Zimbabwe doctors say strike still on, those who reported for work did so in good faith


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Zimbabwe’s doctors, who have been on strike since 1 December, yesterday said their strike was still on and they will only resume work when their grievances have been addressed by their employer.

Some doctors across the country returned to work yesterday with some areas reporting a 100 percent turn-out but the Zimbabwe Hospital Doctors’ Association, which represents the striking doctors, said the “few” who showed up for duty at various hospitals did so as a sign of good faith but “remain in solidarity to those at home”.

The ZHDA said it held consultations with its members following agreement to end the job action in 48 hours and members felt that the agreement did not take cognisance of their immediate incapacitation.

There was no current offer on the remuneration of doctors and no timelines or evaluable targets for the provision of drugs and protective equipment.

The doctors also said they had no money for transport and the fuel scheme was obscure.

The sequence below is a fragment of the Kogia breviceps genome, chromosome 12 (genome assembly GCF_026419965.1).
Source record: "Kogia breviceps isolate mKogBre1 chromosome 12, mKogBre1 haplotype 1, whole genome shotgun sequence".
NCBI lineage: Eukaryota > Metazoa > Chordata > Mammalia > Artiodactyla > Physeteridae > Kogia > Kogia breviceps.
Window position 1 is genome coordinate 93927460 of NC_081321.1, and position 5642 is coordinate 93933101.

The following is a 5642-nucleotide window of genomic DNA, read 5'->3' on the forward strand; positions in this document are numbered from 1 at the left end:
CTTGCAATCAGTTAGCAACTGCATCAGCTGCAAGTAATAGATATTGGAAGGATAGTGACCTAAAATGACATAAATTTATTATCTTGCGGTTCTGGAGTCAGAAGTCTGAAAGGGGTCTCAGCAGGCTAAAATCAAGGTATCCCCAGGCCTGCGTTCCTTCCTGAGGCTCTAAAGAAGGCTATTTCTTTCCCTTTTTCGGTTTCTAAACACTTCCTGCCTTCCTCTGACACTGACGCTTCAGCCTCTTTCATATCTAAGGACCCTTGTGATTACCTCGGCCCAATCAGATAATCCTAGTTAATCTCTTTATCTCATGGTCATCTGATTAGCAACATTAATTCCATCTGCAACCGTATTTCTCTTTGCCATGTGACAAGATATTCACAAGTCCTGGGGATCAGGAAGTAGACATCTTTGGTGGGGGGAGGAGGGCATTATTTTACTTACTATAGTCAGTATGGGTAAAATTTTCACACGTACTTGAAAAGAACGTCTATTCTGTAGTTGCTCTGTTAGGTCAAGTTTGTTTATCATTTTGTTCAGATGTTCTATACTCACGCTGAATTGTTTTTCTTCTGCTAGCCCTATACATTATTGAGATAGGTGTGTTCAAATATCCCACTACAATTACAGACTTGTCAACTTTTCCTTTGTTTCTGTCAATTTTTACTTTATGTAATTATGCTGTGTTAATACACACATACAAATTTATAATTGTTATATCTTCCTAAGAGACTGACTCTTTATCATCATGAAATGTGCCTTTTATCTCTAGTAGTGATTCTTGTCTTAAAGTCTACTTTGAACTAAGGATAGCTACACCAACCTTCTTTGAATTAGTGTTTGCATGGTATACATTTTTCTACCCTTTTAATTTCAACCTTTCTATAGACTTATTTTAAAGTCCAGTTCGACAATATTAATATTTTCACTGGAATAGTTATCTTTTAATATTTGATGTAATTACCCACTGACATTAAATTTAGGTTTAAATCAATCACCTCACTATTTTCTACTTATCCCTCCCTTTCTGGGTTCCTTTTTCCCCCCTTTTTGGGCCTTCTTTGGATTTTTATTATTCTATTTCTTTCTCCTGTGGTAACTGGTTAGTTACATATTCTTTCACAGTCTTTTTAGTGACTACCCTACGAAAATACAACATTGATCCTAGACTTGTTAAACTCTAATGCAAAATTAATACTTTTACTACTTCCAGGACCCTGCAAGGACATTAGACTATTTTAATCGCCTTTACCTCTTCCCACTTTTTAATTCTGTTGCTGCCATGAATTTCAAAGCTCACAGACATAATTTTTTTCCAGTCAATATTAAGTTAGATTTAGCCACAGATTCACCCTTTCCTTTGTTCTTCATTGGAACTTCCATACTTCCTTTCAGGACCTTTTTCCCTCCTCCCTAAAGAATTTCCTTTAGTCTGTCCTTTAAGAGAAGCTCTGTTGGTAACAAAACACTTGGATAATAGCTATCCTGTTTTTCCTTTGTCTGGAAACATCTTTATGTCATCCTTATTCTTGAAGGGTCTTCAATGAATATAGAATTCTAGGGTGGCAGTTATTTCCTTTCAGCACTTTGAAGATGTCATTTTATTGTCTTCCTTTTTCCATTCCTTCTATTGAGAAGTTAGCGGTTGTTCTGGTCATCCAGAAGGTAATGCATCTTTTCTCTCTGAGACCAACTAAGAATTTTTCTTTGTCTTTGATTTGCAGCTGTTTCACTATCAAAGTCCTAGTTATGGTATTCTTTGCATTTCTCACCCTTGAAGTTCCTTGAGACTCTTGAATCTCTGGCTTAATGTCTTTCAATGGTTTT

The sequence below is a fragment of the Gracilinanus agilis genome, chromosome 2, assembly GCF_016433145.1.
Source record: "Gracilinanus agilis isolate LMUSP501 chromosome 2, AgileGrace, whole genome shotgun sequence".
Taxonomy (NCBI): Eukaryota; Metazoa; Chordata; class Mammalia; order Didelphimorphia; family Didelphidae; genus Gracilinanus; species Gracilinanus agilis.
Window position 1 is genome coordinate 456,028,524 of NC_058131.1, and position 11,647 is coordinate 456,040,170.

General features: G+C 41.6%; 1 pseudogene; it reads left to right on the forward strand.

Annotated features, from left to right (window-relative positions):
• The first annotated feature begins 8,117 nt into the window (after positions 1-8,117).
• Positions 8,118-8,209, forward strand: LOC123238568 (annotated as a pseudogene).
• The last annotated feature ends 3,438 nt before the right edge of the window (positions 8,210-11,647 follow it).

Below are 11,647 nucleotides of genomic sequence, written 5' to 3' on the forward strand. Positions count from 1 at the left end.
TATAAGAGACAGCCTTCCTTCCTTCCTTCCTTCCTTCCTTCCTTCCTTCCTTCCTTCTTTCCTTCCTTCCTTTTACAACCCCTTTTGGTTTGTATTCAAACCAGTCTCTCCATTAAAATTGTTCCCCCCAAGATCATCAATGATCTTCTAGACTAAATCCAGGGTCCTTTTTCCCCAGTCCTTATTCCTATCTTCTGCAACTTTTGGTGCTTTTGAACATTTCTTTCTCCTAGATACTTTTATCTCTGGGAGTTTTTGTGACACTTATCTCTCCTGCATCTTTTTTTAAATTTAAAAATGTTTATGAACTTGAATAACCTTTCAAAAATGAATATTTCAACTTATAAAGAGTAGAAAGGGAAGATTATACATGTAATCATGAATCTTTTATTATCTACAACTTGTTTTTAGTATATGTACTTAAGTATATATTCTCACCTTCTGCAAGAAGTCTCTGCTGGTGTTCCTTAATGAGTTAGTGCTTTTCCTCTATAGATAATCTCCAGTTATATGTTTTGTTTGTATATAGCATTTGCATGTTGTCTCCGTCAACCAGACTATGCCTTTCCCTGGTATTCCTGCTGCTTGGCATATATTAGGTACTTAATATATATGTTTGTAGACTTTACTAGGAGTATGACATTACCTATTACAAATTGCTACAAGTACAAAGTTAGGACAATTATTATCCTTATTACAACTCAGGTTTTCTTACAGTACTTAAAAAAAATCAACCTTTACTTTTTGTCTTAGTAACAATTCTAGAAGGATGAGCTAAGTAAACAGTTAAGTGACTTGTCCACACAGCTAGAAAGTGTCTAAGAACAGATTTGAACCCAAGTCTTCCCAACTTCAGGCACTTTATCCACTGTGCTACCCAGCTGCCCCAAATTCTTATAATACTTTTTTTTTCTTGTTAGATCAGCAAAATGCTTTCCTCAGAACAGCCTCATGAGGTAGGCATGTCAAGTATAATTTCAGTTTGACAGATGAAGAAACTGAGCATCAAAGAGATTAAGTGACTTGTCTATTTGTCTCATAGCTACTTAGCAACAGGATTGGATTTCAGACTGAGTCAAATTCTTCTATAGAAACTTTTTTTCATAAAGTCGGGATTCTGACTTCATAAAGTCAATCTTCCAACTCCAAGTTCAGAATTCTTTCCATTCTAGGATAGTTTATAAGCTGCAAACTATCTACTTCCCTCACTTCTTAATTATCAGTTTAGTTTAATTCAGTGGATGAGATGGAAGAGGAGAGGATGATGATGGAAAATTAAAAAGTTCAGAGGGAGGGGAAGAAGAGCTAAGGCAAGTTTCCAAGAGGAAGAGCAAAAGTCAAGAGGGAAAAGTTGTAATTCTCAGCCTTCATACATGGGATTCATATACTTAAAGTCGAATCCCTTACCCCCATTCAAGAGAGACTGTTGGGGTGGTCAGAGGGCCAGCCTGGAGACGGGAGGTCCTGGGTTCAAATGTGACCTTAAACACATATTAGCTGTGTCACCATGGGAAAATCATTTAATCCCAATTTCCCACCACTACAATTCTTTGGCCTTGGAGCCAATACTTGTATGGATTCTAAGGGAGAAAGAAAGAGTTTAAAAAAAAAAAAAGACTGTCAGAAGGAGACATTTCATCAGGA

Members of the ZHDA executive met First Lady Auxillia Mnangagwa on Friday to air their grievances and she said they had agreed to return to work while she took forward their case.

The First Made is now under fire for engaging in activities beyond her mandate.

Deputy Information Minister Energy Mutodi, however, defended the First Lady saying she did not poke her nose into the doctors’ strike issue.

“Rather it is the doctors themselves who canvassed for her attention and as a mother of the nation she could not ignore them.  The doctors believed she was the right person through which to air their grievances to the President and as the government we do not see anything untoward in her conduct especially listening to professionals whose strike action can trigger many avoidable deaths,” he told the Daily News.

 

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The Insider

The Insider is a political and business bulletin about Zimbabwe, edited by Charles Rukuni. Founded in 1990, it was a printed 12-page subscription only newsletter until 2003 when Zimbabwe's hyper-inflation made it impossible to continue printing.

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